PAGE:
• Osteoarthritis

Urological

Patients have inefficient emptying of bladder leading to:

  •   Recurrent urinary tract infections
  •   High-pressure bladder
  •   Ureteric reflux
  •   Hydronephrosis
  •   Renal damage – renal failure
  •   Calculi – bladder, kidneys
  •   Hypertension
  •   Incontinence

Management of urological problems include:

  • Intermittent catheterisation may lead to ureteric stricture
  • Appendicovesicostomy (where the appendix is used as a conduit between the skin and bladder) which may result in stenosis, granulation
  • Dialysis with multiple subsequent issues
  • Renal transplant with multiple subsequent issues

Gastrointestinal

Skin

Sensory loss – reduced pain, position sense resulting in:

  • Pressure areas with subsequent cellulitis
  • Ulcers
  • Sinus tracts/fistulas
  • Poor circulation/discolouration/cold limbs
  • Excoriation (due to incontinence)
  • Burns
  • Lymphoedema
  • Capillary haemangioma in the myelomeningocele repair area
  • Hairy patch in the myelomeningocele repair area
  • Excoriation/skin breakdown in myelomeningocele area secondary to scoliosis/lordosis

Back

Back pain is common – there are multiple causes

  • Scoliosis
  • Kyphosis
  • Lordosis
  • Pelvic obliquity
  • Postural and seating issues
  • Disc degeneration
  • Occult fractures secondary to osteopenia

Respiratory

  • Obstructive apnoea
  • Sleep apnoea
  • Restrictive lung disease due to scoliosis/kyphosis
  • Pneumonia
  • Use of CPAP/BIPAP

Endocrine

Other problems include:

  • Adjustment disorders – family, patient
  • Anxiety
  • Depression – parent, patient
  • Cognitive impairment especially executive functioning
  • Learning issues at school
  • Time commitments to caring
  • Hospitalisations – planned, urgent
  • Sibling concerns
  • Financial impacts
  • Future children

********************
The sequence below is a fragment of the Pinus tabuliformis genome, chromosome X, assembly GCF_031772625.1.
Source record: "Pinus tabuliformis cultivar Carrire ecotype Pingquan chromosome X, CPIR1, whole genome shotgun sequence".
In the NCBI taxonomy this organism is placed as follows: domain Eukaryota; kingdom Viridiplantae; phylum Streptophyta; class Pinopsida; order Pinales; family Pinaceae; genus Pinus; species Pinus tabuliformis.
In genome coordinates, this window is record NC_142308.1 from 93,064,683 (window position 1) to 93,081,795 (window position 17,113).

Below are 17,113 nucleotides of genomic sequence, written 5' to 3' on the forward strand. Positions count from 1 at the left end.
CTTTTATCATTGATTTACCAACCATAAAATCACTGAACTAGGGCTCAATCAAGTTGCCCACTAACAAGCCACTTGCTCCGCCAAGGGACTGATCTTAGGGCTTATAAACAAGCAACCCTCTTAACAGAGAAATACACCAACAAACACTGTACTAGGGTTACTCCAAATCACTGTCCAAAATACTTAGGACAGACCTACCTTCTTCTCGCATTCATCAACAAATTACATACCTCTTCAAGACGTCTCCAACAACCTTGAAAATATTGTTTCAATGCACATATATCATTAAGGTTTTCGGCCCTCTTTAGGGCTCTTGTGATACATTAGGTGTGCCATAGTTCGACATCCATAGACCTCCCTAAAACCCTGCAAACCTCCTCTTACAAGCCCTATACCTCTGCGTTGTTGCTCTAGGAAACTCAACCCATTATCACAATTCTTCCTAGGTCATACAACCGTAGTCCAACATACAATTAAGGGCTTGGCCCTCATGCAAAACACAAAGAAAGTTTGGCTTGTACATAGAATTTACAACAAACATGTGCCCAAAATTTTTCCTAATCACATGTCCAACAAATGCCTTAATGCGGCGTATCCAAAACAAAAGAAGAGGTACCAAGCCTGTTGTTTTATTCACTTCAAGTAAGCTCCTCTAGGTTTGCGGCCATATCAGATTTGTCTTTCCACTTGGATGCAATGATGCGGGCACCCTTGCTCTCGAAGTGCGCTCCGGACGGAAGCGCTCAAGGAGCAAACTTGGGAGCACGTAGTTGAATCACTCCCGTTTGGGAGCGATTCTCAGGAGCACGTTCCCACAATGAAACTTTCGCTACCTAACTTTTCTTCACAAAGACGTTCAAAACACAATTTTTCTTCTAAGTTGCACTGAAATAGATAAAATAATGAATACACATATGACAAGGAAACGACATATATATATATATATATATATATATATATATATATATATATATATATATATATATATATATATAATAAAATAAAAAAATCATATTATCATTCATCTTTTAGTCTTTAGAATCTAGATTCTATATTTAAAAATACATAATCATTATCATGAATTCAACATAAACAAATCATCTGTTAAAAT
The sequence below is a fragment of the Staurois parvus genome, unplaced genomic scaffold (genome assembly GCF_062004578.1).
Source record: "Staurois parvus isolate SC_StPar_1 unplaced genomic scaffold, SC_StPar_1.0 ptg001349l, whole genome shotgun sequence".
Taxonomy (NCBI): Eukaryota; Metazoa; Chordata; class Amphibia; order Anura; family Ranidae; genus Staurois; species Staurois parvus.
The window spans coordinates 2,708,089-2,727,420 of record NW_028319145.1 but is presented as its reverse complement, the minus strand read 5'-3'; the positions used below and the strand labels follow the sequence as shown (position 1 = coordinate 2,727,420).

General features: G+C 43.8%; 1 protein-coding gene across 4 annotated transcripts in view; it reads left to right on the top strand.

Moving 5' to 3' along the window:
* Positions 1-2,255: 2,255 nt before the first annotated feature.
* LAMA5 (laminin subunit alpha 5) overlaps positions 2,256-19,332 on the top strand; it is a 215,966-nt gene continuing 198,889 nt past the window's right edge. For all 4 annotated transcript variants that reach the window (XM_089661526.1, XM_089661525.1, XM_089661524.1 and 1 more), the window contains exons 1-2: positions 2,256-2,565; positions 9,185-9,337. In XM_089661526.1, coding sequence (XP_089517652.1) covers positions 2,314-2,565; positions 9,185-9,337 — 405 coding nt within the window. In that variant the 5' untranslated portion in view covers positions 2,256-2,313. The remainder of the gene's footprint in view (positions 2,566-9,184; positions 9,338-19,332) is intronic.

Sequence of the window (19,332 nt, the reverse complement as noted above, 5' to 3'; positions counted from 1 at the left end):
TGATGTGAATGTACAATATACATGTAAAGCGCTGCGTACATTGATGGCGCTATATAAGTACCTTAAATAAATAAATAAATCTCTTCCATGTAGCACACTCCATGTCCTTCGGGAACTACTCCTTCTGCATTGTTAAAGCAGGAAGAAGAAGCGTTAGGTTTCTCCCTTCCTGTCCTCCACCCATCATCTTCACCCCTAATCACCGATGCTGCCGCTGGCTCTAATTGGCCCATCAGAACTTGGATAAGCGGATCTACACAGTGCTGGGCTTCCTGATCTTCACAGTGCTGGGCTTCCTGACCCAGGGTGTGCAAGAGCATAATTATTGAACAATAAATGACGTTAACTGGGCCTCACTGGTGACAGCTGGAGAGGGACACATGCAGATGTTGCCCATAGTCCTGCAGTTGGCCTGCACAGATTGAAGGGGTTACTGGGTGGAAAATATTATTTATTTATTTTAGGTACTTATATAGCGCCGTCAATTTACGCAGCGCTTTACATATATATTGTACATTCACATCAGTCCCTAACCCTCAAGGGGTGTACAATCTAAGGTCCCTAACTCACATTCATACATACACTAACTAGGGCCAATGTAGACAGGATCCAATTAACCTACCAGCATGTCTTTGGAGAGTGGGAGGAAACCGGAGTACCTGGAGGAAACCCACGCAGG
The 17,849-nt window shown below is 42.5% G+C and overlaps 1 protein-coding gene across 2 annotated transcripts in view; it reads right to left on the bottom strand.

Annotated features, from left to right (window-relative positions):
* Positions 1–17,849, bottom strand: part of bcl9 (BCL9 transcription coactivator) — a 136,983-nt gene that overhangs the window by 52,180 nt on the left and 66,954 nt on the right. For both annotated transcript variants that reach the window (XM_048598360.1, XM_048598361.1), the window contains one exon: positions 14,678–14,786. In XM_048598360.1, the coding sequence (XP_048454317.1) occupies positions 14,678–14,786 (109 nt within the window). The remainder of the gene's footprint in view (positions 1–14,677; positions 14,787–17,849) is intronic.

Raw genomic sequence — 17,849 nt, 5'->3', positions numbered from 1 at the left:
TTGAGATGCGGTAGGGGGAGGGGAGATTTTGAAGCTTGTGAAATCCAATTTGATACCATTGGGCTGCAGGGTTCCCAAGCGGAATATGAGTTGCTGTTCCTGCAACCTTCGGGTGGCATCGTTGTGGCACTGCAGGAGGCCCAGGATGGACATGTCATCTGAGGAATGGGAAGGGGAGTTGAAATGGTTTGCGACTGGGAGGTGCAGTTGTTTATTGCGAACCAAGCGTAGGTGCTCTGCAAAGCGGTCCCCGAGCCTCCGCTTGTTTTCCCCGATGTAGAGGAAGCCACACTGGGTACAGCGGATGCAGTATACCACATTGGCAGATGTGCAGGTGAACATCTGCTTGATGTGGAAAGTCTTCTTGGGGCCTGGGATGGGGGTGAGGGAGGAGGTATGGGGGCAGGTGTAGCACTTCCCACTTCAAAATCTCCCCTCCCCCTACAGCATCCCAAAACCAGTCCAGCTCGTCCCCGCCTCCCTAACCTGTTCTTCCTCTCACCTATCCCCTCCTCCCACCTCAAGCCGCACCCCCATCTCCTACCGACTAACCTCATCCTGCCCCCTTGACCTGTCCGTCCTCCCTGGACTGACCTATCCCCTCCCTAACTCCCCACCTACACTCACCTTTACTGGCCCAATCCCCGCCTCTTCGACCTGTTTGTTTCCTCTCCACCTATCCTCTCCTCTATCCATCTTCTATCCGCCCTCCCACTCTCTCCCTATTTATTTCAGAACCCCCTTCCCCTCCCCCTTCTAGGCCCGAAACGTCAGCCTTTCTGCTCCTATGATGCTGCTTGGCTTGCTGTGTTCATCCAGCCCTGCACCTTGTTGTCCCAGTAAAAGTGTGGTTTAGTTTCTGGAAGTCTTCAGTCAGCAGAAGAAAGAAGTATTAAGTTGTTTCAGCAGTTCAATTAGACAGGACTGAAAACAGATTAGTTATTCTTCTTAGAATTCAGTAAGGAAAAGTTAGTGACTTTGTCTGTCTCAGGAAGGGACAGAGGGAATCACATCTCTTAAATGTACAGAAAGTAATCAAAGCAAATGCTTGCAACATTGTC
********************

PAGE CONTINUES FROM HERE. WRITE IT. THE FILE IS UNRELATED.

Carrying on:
Bladder and bowel management

25% of patients with spina bifida will have renal damage. In the first few years of life, this can be progressive and therefore patients should have 6-monthly renal ultrasounds. They should also have annual urology reviews (BP, urinalysis, UECs).

Patients should only have symptomatic UTIs treated. A DMSA should be carried out if there are concerns about real scarring.

When are urodynamics tests appropriate?

These should be carried out where there is:

  • Unexpected incontinence
  • Increase in leakage between catheters
  • Upper renal tract changes on ultrasound
  • New musculoskeletal symptom

The key to healthy urinary system is regular complete bladder emptying.

Patients usually require medication such as oxybutynin to relax the detrusor muscle and facilitate the storage of urine between catheterisations. Continence pads of varying size and absorbencies will be required. Adolescent males sometimes use a penile appliance.

Teaching clean self-intermittent catheterisation depends on cognitive ability and the level of disability. With clean intermittent catheterisation – use the largest catheter possible at least 4-6 times a day.

What are the principles of bowel management?

Spina bifida is a life-long condition. The ‘toilet timing’ program should commence at around two years of age. Children should have a regular, consistent toileting routine.

To avoid constipation they need a suitable diet, adequate fluids, and regular exercise.

Regular evacuation – usually daily after breakfast or after dinner at night. May need assistance by using a suppository or enema.

What are the best bowel treatments?

Stimulant laxatives should be avoided for long-term bowel problems. The usual preference is lubricants or stool softeners (or bulking agents) if diet alone is not adequate. Macrogel osmotic laxatives are ideal to prevent and treat constipation.

Young people need to be taught to know their own bodies, be observant, and anticipate higher risk times for accidents.

Non-surgical management includes suppositories; small disposable enemas; retrograde bowel washouts; and anal plugs.